Warmly human and extremely moving—a welcome addition to the Ellis Island literature.

ELLIS ISLAND

A PEOPLE'S HISTORY

A Polish journalist chronicles the history of America’s famed immigration station through the stories of individuals who worked there or passed through on their way to a new life.

In an afterword, Szejnert notes that she wrote this account after discovering that there were no books about Ellis Island available in Polish, but her people-centered narrative fills an English-language gap as well. Making extensive use of primary documents, including letters written by immigrants to family in the old country, the author captures the mingled hope and fear experienced as people entered the massive main building, equipped with modern accoutrements few had seen in their ancestral villages, and faced numerous bureaucratic barriers. Quotes from John Weber, the first Commissioner of Immigration at the Port of New York, and his successors make palpable the massive logistical effort required to process all these people—more than 1 million in the peak year 1907—and the officials’ commendable determination to do it fairly, efficiently, and humanely. Szejnert does not scant the fear of “degraded, backward” people “unfit to join into American life” that culminated in the 1924 law that basically slammed the door on Italian and Jewish immigration. But her emphasis is on the immigrants’ fortitude and resilience and the empathetic assistance of Ellis Island personnel—many themselves immigrants, such as interpreter Francesco Martoccia and social worker Cecilia Greenstone, one of several redoubtable matrons charged with protecting female immigrants from human trafficking. Szejnert reveals countless intriguing historical tidbits: the luggage room with space for 12,000 passengers’ bags, sick immigrants required to wash who “had never seen a bathtub and…were afraid to get in the water.” The author also evokes the island’s ghostly atmosphere after it was abandoned in 1954 and the determined efforts that led to its triumphant 1990 reopening as a museum, visited by 2 million people each year.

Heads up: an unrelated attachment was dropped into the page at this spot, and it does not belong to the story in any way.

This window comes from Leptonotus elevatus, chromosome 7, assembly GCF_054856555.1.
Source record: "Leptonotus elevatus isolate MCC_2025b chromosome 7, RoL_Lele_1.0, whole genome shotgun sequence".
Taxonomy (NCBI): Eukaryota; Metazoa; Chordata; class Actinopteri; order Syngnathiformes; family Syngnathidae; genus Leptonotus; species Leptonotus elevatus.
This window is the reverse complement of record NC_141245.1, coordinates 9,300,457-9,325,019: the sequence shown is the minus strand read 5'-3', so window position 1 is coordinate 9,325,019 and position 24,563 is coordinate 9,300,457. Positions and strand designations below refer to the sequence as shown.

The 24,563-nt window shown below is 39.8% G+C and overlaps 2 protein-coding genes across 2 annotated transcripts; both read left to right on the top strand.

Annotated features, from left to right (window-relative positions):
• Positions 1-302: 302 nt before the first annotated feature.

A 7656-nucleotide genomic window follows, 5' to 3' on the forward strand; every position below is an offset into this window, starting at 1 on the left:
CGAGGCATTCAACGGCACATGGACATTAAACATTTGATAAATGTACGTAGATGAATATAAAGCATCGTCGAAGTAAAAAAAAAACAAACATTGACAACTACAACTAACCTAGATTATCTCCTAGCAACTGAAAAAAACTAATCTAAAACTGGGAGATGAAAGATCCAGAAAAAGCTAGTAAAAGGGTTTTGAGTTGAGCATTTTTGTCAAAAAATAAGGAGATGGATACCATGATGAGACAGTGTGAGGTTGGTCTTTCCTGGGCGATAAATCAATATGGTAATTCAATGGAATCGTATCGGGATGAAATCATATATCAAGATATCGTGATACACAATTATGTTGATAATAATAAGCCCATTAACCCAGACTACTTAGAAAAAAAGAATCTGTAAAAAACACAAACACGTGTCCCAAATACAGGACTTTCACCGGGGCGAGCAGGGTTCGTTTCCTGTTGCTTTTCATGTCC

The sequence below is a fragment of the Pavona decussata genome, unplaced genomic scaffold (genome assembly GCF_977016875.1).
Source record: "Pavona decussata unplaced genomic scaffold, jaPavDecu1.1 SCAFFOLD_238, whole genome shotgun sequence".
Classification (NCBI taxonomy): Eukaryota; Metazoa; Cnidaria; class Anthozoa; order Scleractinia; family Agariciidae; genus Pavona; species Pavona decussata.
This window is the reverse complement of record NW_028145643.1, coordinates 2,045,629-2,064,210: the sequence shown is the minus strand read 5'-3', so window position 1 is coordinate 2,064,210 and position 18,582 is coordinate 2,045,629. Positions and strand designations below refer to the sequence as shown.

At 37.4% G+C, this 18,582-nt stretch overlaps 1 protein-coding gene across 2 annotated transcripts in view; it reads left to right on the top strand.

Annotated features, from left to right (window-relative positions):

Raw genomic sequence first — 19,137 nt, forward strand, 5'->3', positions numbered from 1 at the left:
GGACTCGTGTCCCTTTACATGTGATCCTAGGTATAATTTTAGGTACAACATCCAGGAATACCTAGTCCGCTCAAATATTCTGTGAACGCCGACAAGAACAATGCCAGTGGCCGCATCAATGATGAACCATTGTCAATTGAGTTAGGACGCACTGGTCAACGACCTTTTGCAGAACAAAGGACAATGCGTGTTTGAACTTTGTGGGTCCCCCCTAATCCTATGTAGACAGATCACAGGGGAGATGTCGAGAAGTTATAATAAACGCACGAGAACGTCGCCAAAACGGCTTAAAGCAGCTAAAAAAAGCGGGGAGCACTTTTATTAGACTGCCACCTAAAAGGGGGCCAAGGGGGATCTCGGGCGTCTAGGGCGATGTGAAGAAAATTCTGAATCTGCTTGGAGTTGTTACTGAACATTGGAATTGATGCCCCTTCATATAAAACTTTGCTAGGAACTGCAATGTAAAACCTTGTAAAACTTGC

Warmly human and extremely moving—a welcome addition to the Ellis Island literature.

Pub Date: Aug. 4, 2020

ISBN: 978-1-950354-05-4

Page Count: 400

Publisher: Scribe

Review Posted Online: April 28, 2020

Kirkus Reviews Issue: May 15, 2020

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This moving, potent testament might have been titled “Black Lives Matter.” Or: “An American Tragedy.”